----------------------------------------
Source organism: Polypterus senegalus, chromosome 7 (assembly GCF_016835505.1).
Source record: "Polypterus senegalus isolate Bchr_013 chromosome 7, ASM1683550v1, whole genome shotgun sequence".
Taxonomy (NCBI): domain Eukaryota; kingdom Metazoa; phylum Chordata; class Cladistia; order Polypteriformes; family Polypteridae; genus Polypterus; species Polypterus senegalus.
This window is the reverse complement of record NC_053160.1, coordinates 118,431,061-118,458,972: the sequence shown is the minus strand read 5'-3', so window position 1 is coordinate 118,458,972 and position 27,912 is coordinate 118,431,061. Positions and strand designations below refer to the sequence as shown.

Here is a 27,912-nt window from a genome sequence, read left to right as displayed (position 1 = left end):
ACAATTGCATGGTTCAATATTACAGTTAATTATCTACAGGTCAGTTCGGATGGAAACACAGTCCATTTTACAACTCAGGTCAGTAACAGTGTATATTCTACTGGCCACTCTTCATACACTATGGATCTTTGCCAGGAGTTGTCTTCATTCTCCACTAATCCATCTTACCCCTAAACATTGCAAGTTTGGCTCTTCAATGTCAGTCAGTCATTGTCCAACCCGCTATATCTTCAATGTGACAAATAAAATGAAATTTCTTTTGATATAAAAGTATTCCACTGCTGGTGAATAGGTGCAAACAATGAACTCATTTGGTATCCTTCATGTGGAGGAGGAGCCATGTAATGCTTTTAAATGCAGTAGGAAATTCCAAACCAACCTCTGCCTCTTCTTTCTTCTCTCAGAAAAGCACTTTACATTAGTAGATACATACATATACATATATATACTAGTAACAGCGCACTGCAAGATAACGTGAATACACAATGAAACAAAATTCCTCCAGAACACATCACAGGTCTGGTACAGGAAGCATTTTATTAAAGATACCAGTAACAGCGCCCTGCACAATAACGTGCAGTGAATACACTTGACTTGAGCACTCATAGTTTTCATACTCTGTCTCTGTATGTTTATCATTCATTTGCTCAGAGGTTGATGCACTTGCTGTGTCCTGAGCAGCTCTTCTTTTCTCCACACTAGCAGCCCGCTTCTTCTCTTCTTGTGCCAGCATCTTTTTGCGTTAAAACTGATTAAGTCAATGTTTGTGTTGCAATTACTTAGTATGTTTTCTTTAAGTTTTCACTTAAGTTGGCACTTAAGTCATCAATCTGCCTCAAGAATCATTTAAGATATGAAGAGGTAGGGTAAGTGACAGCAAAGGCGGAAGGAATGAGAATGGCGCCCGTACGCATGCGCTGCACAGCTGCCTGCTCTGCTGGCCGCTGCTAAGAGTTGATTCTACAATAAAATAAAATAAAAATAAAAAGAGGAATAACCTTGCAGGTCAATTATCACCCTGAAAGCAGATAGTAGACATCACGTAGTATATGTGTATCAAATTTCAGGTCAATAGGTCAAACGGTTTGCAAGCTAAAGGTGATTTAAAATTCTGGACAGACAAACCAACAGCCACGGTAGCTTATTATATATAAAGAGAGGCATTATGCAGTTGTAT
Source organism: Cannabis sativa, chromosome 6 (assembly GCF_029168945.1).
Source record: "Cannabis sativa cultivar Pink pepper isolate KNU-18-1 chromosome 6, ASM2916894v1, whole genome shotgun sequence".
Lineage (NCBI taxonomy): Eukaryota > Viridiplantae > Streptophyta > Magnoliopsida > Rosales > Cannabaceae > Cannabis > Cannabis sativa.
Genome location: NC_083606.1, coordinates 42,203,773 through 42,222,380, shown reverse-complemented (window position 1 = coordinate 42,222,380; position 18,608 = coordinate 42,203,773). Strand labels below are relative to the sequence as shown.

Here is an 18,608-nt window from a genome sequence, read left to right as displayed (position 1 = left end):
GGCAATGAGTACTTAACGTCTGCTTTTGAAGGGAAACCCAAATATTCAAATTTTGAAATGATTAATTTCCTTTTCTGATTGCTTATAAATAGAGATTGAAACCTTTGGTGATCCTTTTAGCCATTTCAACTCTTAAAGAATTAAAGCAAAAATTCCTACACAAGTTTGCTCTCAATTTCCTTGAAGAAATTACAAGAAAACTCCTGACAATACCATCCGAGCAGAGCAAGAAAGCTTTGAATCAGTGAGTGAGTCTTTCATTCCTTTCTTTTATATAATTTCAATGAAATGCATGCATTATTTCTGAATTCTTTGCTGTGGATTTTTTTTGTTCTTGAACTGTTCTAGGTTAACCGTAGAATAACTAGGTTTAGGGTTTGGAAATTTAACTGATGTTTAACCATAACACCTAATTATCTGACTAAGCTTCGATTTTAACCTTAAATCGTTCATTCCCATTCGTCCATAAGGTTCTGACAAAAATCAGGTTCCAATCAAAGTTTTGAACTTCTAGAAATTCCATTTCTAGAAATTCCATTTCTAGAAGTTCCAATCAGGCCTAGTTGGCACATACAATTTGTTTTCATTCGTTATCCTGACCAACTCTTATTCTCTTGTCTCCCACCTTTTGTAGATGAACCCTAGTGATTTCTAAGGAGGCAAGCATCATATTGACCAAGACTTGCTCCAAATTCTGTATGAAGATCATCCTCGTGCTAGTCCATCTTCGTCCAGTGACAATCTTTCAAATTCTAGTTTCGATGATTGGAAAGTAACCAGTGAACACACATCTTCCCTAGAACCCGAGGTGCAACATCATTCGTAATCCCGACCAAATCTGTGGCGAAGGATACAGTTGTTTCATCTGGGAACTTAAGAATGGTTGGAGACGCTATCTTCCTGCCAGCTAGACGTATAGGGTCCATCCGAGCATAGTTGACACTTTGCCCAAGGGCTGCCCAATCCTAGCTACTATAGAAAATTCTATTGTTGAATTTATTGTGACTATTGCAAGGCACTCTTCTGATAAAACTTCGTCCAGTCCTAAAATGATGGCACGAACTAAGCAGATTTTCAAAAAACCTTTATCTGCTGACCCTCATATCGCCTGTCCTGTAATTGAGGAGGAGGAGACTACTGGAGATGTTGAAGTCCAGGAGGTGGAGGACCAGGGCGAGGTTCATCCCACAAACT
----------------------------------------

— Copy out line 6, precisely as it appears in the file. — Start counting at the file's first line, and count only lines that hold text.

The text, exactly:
ACAATTGCATGGTTCAATATTACAGTTAATTATCTACAGGTCAGTTCGGATGGAAACACAGTCCATTTTACAACTCAGGTCAGTAACAGTGTATATTCTACTGGCCACTCTTCATACACTATGGATCTTTGCCAGGAGTTGTCTTCATTCTCCACTAATCCATCTTACCCCTAAACATTGCAAGTTTGGCTCTTCAATGTCAGTCAGTCATTGTCCAACCCGCTATATCTTCAATGTGACAAATAAAATGAAATTTCTTTTGATATAAAAGTATTCCACTGCTGGTGAATAGGTGCAAACAATGAACTCATTTGGTATCCTTCATGTGGAGGAGGAGCCATGTAATGCTTTTAAATGCAGTAGGAAATTCCAAACCAACCTCTGCCTCTTCTTTCTTCTCTCAGAAAAGCACTTTACATTAGTAGATACATACATATACATATATATACTAGTAACAGCGCACTGCAAGATAACGTGAATACACAATGAAACAAAATTCCTCCAGAACACATCACAGGTCTGGTACAGGAAGCATTTTATTAAAGATACCAGTAACAGCGCCCTGCACAATAACGTGCAGTGAATACACTTGACTTGAGCACTCATAGTTTTCATACTCTGTCTCTGTATGTTTATCATTCATTTGCTCAGAGGTTGATGCACTTGCTGTGTCCTGAGCAGCTCTTCTTTTCTCCACACTAGCAGCCCGCTTCTTCTCTTCTTGTGCCAGCATCTTTTTGCGTTAAAACTGATTAAGTCAATGTTTGTGTTGCAATTACTTAGTATGTTTTCTTTAAGTTTTCACTTAAGTTGGCACTTAAGTCATCAATCTGCCTCAAGAATCATTTAAGATATGAAGAGGTAGGGTAAGTGACAGCAAAGGCGGAAGGAATGAGAATGGCGCCCGTACGCATGCGCTGCACAGCTGCCTGCTCTGCTGGCCGCTGCTAAGAGTTGATTCTACAATAAAATAAAATAAAAATAAAAAGAGGAATAACCTTGCAGGTCAATTATCACCCTGAAAGCAGATAGTAGACATCACGTAGTATATGTGTATCAAATTTCAGGTCAATAGGTCAAACGGTTTGCAAGCTAAAGGTGATTTAAAATTCTGGACAGACAAACCAACAGCCACGGTAGCTTATTATATATAAAGAGAGGCATTATGCAGTTGTAT